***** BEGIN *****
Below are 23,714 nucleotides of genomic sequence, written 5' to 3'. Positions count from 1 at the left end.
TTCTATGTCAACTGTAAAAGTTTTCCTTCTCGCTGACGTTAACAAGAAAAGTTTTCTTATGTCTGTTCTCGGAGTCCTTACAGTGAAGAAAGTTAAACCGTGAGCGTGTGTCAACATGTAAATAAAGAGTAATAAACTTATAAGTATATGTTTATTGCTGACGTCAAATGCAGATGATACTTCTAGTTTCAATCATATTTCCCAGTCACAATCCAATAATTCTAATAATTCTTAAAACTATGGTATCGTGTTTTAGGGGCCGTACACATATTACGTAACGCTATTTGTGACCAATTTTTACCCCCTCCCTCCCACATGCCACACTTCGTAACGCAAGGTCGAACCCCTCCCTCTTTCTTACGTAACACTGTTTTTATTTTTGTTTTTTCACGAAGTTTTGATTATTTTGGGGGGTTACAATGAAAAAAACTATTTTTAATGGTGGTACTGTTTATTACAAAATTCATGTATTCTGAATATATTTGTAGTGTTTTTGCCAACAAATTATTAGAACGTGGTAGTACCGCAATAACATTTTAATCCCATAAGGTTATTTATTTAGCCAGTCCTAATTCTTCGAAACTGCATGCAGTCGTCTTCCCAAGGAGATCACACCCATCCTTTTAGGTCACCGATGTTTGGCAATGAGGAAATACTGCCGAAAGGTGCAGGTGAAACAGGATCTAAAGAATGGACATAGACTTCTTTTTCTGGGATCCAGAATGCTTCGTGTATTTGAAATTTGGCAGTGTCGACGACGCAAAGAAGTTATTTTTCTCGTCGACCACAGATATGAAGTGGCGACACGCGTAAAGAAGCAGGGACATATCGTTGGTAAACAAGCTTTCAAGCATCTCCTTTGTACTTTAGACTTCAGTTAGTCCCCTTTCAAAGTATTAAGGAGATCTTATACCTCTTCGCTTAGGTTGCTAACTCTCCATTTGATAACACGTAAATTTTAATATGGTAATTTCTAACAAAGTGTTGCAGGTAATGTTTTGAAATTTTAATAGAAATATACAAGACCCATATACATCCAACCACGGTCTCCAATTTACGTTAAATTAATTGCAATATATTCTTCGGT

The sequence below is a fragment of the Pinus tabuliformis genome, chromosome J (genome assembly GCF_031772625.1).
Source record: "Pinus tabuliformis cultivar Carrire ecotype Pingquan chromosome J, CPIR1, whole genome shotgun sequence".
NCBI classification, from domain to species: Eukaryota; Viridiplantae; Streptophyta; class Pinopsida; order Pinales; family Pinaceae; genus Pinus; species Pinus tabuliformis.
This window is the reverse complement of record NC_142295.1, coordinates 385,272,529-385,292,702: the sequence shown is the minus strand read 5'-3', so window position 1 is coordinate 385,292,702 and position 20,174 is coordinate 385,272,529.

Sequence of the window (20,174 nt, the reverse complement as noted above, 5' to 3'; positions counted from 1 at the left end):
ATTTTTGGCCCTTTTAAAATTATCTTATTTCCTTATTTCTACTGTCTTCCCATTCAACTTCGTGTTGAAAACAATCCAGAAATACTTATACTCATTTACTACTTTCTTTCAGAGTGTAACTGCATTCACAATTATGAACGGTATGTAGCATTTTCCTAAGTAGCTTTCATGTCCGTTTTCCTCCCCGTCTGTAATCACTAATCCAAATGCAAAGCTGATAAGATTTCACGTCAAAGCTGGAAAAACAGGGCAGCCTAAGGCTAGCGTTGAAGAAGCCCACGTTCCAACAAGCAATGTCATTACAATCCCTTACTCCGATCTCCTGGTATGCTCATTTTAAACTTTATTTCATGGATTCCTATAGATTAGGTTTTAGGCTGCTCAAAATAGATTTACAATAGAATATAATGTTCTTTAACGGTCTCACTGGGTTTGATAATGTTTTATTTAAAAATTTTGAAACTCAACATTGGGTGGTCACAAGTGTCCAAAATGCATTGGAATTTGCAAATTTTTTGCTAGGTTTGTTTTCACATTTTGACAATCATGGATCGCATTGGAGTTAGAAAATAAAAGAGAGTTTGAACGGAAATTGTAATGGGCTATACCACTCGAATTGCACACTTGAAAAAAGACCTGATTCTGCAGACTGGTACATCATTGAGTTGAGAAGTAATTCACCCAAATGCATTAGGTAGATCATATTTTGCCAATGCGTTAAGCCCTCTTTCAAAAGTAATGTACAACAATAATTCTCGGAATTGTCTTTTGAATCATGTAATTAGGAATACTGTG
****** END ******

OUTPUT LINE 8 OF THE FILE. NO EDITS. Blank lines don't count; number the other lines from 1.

ATTTTTGGCCCTTTTAAAATTATCTTATTTCCTTATTTCTACTGTCTTCCCATTCAACTTCGTGTTGAAAACAATCCAGAAATACTTATACTCATTTACTACTTTCTTTCAGAGTGTAACTGCATTCACAATTATGAACGGTATGTAGCATTTTCCTAAGTAGCTTTCATGTCCGTTTTCCTCCCCGTCTGTAATCACTAATCCAAATGCAAAGCTGATAAGATTTCACGTCAAAGCTGGAAAAACAGGGCAGCCTAAGGCTAGCGTTGAAGAAGCCCACGTTCCAACAAGCAATGTCATTACAATCCCTTACTCCGATCTCCTGGTATGCTCATTTTAAACTTTATTTCATGGATTCCTATAGATTAGGTTTTAGGCTGCTCAAAATAGATTTACAATAGAATATAATGTTCTTTAACGGTCTCACTGGGTTTGATAATGTTTTATTTAAAAATTTTGAAACTCAACATTGGGTGGTCACAAGTGTCCAAAATGCATTGGAATTTGCAAATTTTTTGCTAGGTTTGTTTTCACATTTTGACAATCATGGATCGCATTGGAGTTAGAAAATAAAAGAGAGTTTGAACGGAAATTGTAATGGGCTATACCACTCGAATTGCACACTTGAAAAAAGACCTGATTCTGCAGACTGGTACATCATTGAGTTGAGAAGTAATTCACCCAAATGCATTAGGTAGATCATATTTTGCCAATGCGTTAAGCCCTCTTTCAAAAGTAATGTACAACAATAATTCTCGGAATTGTCTTTTGAATCATGTAATTAGGAATACTGTG